Canning is a popular fruit preservation method. ATTRIBUTION: Carissa Rogers (Flickr)

Fall is here, and winter is soon on its way. As gardeners, we often want to put all of our summer-grown crops to good use before they expire. To satisfy your craving for home-grown produce throughout the cold season, harvest and store your fruits and vegetables now. Other garden goods, such as flowers and herbs, can also serve numerous functions. Follow these tips to use up your garden before it goes bad.


Don’t let fresh fruit go to waste. One popular way to preserve fruit is via canning. Fruit should be gathered at its peak of quality and thoroughly rinsed to remove all dirt and to boost the effectiveness of the preservation process. Water-bath canning is the ideal method for canning fruit chunks and making jams.

Fruits can also be dehydrated to create delicious, healthy snacks. To prevent hard or crusty skins, dehydrate fruits between 125°F and 135°F. If you prefer to store your fruit long-term, freezing is also a good option. Freezing fruit in freezer bags or air-tight containers can keep it fresh up to a year.


Like fruits, vegetables can also be canned or frozen to slow down spoilage and loss of quality and nutritional value. Instead of the water-bath canning method, veggies should be preserved with a pressure canner. The high temperatures inside the pressure canner help to destroy any bacteria inside the jars, ensuring safe consumption later on.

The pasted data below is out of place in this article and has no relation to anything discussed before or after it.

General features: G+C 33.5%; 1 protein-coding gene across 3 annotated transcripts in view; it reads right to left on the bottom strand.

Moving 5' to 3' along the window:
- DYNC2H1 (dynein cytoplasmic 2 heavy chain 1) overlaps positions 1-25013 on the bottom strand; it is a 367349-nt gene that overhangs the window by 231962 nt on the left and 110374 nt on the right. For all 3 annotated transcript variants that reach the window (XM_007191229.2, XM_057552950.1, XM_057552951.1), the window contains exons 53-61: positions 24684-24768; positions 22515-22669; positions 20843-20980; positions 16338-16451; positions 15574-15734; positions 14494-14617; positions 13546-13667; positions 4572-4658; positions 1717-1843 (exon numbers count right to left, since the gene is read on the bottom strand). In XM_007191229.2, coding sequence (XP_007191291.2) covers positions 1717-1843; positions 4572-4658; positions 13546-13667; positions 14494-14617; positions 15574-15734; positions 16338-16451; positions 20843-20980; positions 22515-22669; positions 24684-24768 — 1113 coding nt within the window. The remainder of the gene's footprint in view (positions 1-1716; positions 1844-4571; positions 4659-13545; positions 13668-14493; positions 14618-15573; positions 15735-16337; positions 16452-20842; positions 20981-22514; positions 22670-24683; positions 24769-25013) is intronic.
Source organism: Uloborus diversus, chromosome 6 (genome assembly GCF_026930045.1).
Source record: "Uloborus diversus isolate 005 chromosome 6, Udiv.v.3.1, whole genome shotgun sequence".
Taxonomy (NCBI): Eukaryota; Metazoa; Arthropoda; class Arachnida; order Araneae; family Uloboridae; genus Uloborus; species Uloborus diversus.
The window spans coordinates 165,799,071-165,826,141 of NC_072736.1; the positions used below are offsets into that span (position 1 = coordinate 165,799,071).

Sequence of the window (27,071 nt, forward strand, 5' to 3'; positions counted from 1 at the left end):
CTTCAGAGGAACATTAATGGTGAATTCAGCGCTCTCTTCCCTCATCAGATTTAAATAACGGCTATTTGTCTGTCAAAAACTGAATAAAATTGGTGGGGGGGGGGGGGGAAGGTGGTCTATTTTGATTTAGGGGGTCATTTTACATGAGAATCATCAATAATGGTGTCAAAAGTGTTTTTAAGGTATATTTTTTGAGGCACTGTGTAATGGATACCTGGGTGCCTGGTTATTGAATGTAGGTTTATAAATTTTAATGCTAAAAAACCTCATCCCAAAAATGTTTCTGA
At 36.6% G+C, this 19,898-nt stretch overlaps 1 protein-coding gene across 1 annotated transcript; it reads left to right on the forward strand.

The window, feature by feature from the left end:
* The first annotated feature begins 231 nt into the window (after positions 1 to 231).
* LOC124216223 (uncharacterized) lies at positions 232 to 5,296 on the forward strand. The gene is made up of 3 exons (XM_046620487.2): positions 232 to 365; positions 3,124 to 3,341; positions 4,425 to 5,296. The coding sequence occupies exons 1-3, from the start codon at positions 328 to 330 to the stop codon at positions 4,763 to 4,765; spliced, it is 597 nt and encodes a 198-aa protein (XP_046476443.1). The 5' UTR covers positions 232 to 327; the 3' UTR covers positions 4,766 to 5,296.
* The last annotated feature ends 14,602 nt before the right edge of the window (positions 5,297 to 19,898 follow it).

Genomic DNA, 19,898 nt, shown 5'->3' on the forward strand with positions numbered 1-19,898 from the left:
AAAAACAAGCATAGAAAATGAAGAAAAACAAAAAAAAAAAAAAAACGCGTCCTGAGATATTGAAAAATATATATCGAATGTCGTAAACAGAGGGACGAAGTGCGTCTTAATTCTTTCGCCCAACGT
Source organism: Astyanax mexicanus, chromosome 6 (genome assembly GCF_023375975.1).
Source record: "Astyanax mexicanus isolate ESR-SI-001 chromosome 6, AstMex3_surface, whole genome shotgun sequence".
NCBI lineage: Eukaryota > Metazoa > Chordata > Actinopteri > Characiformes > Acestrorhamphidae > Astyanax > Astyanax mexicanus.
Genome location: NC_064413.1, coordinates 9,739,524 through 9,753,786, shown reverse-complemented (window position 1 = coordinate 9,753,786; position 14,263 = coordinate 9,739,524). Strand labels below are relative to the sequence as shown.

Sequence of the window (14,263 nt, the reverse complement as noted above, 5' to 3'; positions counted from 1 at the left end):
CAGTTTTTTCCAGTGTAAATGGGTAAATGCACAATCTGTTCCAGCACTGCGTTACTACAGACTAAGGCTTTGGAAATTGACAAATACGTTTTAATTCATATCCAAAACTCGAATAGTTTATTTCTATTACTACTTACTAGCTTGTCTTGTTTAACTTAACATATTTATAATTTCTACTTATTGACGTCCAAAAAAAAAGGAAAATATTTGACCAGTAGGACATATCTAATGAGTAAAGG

Oil-packing is another way to preserve your garden vegetables. Olive oil acts as a natural preservative, helping to prevent spoilage by protecting the food from oxygen. Many types of veggies can be preserved in olive oil, including sun-dried tomatoes, mushrooms, sweet peppers, eggplants, and baby artichokes.


No one wants to see their lovely flowers droop. Instead of letting your flowers succumb to their frosty environment, consider cutting a bunch to create a colorful arrangement for yourself or a friend. Cut stems should be placed in water immediately, and commercial preservatives can be added to extend the life of the cut flowers.

No matter what you do, flowers will eventually wilt. If you wish to enjoy your flowers for years to come, consider drying them to preserve their color and beauty. Dried flowers are the perfect accent to decorating projects, seasonal wreaths, and keepsake bouquets. They can also be flattened and used in photo albums, baby books, and family scrapbooks.


Fresh herbs have many uses, from giving instant flavor to otherwise bland dishes to offering natural medicinal properties. Herbs can be stored fresh, frozen, or air-dried for later use. Tea-lovers can also use freshly gathered herbs in their hot beverages. Tea made from fresh herbs maintains 50 to 90 percent of the plant’s effective ingredients.

Pleasant-smelling herbs can also be used to make potpourri or herbal sachets. These projects are simple to make and can provide long-lasting, alluring scents that drift through the house. Essential oils can be added to enhance the scent of the herbs but should be used sparingly to prevent overpowering the herbs’ natural scents.